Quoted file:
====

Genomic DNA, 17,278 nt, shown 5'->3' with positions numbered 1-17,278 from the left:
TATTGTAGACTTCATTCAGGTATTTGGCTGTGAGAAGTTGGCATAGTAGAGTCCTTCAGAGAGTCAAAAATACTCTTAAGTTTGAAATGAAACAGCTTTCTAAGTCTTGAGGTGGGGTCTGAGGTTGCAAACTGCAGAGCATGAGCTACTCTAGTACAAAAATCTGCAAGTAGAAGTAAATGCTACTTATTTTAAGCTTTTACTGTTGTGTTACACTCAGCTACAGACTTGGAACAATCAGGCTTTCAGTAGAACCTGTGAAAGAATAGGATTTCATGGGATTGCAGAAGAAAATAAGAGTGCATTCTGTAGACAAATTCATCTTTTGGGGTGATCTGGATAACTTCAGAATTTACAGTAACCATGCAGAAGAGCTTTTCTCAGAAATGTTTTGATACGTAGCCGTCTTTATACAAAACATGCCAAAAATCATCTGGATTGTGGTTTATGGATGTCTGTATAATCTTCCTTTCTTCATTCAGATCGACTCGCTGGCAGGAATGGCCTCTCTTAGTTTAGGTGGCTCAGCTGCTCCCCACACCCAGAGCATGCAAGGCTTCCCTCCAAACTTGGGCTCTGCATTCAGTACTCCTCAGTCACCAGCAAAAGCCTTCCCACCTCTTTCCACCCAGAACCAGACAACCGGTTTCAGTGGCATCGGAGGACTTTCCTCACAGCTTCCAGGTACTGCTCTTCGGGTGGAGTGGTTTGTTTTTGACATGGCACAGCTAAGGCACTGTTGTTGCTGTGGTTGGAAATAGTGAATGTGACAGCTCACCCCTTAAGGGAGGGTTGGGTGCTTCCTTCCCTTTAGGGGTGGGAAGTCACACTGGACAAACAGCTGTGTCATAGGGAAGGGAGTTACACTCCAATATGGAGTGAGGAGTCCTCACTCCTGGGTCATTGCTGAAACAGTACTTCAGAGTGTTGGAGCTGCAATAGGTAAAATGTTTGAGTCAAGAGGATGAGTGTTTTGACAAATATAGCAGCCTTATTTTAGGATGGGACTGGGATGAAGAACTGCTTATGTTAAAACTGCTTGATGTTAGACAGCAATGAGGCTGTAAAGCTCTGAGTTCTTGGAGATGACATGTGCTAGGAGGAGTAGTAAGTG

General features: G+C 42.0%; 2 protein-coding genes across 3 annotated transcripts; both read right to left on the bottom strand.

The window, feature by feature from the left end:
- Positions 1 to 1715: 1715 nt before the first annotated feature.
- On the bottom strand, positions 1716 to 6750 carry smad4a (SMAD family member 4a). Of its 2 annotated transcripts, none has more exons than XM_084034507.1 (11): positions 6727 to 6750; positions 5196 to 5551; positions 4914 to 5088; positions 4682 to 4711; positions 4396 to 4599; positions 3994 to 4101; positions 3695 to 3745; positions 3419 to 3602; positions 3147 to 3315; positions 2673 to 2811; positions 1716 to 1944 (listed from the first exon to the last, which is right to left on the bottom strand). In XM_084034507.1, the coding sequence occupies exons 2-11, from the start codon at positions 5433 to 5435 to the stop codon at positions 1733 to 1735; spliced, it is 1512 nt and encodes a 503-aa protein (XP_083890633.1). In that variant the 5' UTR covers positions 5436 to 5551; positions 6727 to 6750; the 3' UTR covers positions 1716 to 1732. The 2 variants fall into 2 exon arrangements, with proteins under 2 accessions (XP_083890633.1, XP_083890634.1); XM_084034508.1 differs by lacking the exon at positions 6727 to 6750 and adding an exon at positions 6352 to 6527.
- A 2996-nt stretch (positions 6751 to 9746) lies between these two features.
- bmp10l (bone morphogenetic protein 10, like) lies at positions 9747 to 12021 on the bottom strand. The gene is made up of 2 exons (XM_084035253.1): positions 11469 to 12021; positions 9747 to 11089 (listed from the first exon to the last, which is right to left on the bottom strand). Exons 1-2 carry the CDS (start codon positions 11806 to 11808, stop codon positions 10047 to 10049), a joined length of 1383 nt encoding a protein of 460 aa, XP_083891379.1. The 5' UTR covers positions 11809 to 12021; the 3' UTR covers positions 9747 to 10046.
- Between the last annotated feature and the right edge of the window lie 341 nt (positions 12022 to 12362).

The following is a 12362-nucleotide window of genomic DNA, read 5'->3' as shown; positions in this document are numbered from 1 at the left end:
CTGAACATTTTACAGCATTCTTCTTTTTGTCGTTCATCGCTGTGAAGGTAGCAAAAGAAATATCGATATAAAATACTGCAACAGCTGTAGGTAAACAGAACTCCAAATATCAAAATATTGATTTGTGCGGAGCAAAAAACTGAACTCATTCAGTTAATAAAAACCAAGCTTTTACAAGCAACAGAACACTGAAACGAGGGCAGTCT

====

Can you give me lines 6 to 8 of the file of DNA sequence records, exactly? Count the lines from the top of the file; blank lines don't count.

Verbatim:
- On the bottom strand, positions 1716 to 6750 carry smad4a (SMAD family member 4a). Of its 2 annotated transcripts, none has more exons than XM_084034507.1 (11): positions 6727 to 6750; positions 5196 to 5551; positions 4914 to 5088; positions 4682 to 4711; positions 4396 to 4599; positions 3994 to 4101; positions 3695 to 3745; positions 3419 to 3602; positions 3147 to 3315; positions 2673 to 2811; positions 1716 to 1944 (listed from the first exon to the last, which is right to left on the bottom strand). In XM_084034507.1, the coding sequence occupies exons 2-11, from the start codon at positions 5433 to 5435 to the stop codon at positions 1733 to 1735; spliced, it is 1512 nt and encodes a 503-aa protein (XP_083890633.1). In that variant the 5' UTR covers positions 5436 to 5551; positions 6727 to 6750; the 3' UTR covers positions 1716 to 1732. The 2 variants fall into 2 exon arrangements, with proteins under 2 accessions (XP_083890633.1, XP_083890634.1); XM_084034508.1 differs by lacking the exon at positions 6727 to 6750 and adding an exon at positions 6352 to 6527.
- A 2996-nt stretch (positions 6751 to 9746) lies between these two features.
- bmp10l (bone morphogenetic protein 10, like) lies at positions 9747 to 12021 on the bottom strand. The gene is made up of 2 exons (XM_084035253.1): positions 11469 to 12021; positions 9747 to 11089 (listed from the first exon to the last, which is right to left on the bottom strand). Exons 1-2 carry the CDS (start codon positions 11806 to 11808, stop codon positions 10047 to 10049), a joined length of 1383 nt encoding a protein of 460 aa, XP_083891379.1. The 5' UTR covers positions 11809 to 12021; the 3' UTR covers positions 9747 to 10046.